These days, the book store has just as many musical legends as the record store. There are dozens of great autobiographies out there from Ace Frehley, Sammy Hagar, Duff McKagen and many more. One title that is sure to catch the attention of any metal fan is that of Black Sabbath guitarist Tony Iommi. His new book, Iron Man: My Journey Through Heaven and Hell with Black Sabbath, from De Capo Press is now available in hardcover and gives the reader a rare look into the life of one of metal’s most reserved and respected musicians.
Frank Zappa famously proclaimed that “jazz isn’t dead, it just smells funny.” And while that certainly may have been true in the fusion heyday of the 1970s and '80s, there's a younger breed of jazz musicians making music that is forward-looking but far less odorous. Here are five videos of contemporary jazz guitarists you should check out.
The Gibson Learn & Master Guitar App is one of the most practical free guitar downloads for your iPhone. The app offers multiple features including a tuner, metronome, chord charts, video guitar lessons (courtesy of GuitarApprentice.com) and an app version of Gibson's website. Though the chord diagrams and lessons are geared toward beginners, the tuner and metronome make the app a valuable tool for all guitarists.
Edward Van Halen welcomes me to 5150, his legendary 24-track home studio, with a handshake and a slap on the back. For a split second, I am unable to return the warm greeting, as I am dumbstruck: standing in front of me, it seems, is not Edward but his evil twin.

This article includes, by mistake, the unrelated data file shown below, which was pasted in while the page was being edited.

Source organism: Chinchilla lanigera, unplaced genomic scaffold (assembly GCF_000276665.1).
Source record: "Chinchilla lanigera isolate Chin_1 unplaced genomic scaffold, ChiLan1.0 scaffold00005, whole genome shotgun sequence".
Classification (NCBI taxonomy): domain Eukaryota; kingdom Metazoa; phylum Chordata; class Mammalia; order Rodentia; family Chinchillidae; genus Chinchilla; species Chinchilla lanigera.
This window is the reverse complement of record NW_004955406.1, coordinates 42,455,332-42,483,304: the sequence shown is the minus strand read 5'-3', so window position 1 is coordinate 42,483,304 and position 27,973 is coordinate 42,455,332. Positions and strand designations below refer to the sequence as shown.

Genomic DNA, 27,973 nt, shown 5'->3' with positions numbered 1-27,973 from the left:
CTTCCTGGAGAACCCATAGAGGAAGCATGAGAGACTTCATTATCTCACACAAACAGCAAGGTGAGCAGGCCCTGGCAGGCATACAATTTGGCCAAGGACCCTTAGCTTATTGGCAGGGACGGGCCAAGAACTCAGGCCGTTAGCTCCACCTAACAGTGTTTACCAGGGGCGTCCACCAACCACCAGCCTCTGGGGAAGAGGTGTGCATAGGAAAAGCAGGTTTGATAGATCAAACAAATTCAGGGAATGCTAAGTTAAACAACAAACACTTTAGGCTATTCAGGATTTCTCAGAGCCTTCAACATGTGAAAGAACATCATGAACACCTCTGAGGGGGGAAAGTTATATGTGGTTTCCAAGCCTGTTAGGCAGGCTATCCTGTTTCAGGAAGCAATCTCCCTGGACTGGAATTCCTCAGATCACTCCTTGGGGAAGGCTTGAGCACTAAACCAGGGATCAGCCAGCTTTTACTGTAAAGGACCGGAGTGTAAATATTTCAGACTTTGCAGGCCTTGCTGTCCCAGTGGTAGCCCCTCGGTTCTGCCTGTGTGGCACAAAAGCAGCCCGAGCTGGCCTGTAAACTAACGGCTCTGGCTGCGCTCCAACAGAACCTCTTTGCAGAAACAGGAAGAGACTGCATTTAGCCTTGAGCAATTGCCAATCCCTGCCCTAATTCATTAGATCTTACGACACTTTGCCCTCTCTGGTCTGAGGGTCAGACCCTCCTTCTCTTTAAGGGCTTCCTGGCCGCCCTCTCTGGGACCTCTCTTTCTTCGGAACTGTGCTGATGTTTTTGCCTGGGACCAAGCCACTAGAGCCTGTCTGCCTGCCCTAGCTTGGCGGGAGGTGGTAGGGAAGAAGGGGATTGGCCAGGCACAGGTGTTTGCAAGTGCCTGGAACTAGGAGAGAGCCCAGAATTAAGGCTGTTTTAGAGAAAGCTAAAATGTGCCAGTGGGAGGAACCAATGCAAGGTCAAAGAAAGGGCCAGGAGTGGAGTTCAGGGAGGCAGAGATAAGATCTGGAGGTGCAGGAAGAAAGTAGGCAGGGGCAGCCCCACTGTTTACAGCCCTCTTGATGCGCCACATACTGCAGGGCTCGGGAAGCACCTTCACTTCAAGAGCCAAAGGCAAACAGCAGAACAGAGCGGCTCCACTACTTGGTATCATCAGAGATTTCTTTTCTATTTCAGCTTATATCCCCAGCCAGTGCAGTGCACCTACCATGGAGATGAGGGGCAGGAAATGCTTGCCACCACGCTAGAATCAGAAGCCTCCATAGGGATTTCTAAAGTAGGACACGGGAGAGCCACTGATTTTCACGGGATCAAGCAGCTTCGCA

What do the University of Vermont, a restaurant named Nectar's and Michael Jackson's Thriller have to do with each other? They were all instrumental in the formation of one of the world's most recognizable jam bands, Phish.
Dropped by her label and discouraged from years of touring, O’Connor took a break and went into a funk that she’s come out of in grand style. I Want What You Want was released November 8 (on her birthday, no less). Produced by Tom Beaujour (editor of Guitar Aficionado magazine and owner of Nuthouse Recording), O’Connor draws you in with her introspective lyrics and sincere delivery.
Nineteen hundred and seventy-one. Even for a year that falls squarely in the heart of the "classic rock" era, it was a particularly classic year. It was the year of Who's Next, Sticky Fingers and Fragile, albums that are so renowned that we don't have to name the bands that created them (But, just in case, it was The Who, The Rolling Stones and Yes).